Why does your hand look dry underwater?

January 25, 2010

Stick your hand in water and pull it out. You can tell that it’s wet, it “looks” wet. But then try this. Stick your hand underwater and look at it while it’s still underwater.   It doesn’t really look wet. And even more striking — Look at your wet hand in a mirror.  Now plunge your […]

Read the full article →

Making light rays in the classroom

November 14, 2009

In optics experiments, you often need to create lines of light.  You can do this with light boxes, but they’re expensive, and tend to  have too many rays to be useful.  Laser light boxes are great, but again, spendy. One teacher recommends using laser levels. These are the things made to help you hang pictures […]

Read the full article →

A long day at the Exploratorium…

May 5, 2009

Biologist Charlie Carlson over at my favorite alma mater (the Exploratorium museum of science in SF) snapped this photo of me, perky and bright-eyed… but my bench-mates?  Not so much.  Looks like they had a long day of interactive science. One thing we found curious about the photo was its graininess in the low light.  […]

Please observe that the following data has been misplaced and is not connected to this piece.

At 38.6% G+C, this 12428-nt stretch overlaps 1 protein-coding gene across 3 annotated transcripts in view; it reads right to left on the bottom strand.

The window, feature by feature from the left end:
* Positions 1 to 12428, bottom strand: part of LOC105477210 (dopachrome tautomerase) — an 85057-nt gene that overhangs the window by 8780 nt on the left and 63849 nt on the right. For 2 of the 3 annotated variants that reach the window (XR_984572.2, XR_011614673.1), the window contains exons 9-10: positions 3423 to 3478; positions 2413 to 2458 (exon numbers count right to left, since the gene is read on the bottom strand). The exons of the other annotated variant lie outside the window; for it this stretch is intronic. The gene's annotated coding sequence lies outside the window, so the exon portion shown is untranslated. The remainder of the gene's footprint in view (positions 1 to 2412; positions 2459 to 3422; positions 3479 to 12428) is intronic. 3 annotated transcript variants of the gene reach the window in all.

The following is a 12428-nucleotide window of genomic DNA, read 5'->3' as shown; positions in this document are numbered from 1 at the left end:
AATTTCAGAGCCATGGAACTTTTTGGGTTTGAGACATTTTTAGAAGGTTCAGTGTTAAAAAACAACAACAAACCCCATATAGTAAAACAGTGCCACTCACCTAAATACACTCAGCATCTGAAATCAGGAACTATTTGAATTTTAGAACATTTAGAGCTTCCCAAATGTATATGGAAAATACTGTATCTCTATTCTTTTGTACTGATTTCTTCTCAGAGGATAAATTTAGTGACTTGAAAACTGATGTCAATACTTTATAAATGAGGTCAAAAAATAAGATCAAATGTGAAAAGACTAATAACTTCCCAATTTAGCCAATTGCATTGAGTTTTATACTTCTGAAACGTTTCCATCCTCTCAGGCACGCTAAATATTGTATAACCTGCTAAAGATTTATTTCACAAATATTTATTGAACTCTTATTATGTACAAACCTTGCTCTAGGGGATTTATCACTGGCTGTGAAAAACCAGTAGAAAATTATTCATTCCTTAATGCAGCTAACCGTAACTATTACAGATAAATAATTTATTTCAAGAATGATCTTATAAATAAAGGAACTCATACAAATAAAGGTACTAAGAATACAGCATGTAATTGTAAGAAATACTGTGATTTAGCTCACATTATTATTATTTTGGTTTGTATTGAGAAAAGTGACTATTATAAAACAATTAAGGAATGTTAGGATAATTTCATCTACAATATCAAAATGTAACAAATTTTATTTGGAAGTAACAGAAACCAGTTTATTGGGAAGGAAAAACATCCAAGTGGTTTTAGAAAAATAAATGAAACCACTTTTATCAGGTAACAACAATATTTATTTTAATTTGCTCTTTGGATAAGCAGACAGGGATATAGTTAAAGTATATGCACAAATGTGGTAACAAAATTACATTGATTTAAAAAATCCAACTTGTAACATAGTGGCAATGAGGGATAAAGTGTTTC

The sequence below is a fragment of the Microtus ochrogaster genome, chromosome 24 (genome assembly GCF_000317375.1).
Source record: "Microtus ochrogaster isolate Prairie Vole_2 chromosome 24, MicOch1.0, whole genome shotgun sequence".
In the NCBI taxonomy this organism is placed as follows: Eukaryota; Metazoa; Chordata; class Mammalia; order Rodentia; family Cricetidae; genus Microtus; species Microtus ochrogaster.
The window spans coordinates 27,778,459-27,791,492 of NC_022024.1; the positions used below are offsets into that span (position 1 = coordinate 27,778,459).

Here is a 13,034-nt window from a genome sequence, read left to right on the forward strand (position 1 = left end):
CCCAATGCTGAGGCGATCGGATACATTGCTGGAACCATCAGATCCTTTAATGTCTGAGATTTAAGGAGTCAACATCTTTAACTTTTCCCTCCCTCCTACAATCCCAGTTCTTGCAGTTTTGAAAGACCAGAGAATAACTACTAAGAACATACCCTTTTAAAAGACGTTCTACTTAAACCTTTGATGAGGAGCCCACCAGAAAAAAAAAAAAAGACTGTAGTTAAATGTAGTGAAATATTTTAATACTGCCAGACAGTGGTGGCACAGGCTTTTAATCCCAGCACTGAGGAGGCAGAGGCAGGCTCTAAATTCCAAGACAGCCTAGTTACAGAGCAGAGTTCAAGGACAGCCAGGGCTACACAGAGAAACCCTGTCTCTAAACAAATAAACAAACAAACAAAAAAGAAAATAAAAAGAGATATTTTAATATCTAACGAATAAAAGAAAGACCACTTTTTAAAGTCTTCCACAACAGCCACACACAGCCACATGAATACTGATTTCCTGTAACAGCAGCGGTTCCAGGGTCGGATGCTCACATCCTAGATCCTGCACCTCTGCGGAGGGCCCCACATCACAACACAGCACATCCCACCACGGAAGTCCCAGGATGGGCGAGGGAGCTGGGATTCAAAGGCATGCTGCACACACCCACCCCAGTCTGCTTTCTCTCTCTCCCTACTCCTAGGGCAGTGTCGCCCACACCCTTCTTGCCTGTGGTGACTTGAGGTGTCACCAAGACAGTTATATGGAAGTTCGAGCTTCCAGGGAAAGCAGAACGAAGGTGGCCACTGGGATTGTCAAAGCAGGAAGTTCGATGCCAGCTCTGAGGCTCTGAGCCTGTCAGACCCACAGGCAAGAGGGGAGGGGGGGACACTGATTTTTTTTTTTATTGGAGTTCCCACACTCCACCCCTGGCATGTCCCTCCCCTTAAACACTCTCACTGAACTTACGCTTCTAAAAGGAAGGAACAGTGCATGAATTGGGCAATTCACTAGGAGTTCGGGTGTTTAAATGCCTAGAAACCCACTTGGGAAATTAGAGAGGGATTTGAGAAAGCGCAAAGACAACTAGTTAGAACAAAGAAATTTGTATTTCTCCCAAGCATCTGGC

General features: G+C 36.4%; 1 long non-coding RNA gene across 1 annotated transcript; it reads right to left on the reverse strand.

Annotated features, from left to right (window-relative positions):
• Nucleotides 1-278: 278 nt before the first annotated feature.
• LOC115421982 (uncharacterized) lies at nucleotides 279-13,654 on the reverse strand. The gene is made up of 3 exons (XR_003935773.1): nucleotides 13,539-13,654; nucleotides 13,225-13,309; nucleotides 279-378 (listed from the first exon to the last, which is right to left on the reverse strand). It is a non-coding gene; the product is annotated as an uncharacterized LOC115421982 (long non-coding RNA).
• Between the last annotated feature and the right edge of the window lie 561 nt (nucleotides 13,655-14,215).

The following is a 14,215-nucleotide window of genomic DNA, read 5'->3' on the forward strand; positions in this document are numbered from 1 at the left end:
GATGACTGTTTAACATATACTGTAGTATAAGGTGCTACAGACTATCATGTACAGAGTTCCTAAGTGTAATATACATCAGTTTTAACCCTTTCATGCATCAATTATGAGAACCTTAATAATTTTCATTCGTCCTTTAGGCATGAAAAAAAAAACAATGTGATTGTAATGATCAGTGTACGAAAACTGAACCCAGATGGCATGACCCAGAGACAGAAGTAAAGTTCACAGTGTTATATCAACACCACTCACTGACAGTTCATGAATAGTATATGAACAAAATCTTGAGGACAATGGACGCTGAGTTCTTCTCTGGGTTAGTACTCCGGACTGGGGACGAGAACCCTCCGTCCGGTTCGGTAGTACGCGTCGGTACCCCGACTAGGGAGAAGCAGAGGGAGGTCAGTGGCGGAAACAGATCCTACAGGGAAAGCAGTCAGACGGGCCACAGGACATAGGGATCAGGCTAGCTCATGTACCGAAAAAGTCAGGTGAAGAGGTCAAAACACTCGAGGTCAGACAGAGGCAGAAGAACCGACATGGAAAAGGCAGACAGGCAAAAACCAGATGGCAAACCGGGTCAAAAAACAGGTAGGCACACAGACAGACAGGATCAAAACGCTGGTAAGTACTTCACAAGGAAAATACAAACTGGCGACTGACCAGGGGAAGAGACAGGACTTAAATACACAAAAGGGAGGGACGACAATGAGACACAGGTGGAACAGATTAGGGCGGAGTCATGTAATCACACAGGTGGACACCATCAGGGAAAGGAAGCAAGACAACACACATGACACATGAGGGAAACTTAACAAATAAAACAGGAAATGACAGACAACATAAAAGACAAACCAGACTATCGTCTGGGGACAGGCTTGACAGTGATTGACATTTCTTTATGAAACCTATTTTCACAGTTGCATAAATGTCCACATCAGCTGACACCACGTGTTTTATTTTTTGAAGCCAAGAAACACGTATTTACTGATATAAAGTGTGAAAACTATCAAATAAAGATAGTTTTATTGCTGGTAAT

Read the full article →

Through the looking glass

September 5, 2007

I’ve posted a new episode of my podcast, Science Teaching Tips Episode: 14 – Through the Looking Glass How big does a mirror have to be for you to see yourself in it? Exploratorium senior staff scientist Thomas Humphrey describes an activity you can use in your classroom to investigate simple optics.

Read the full article →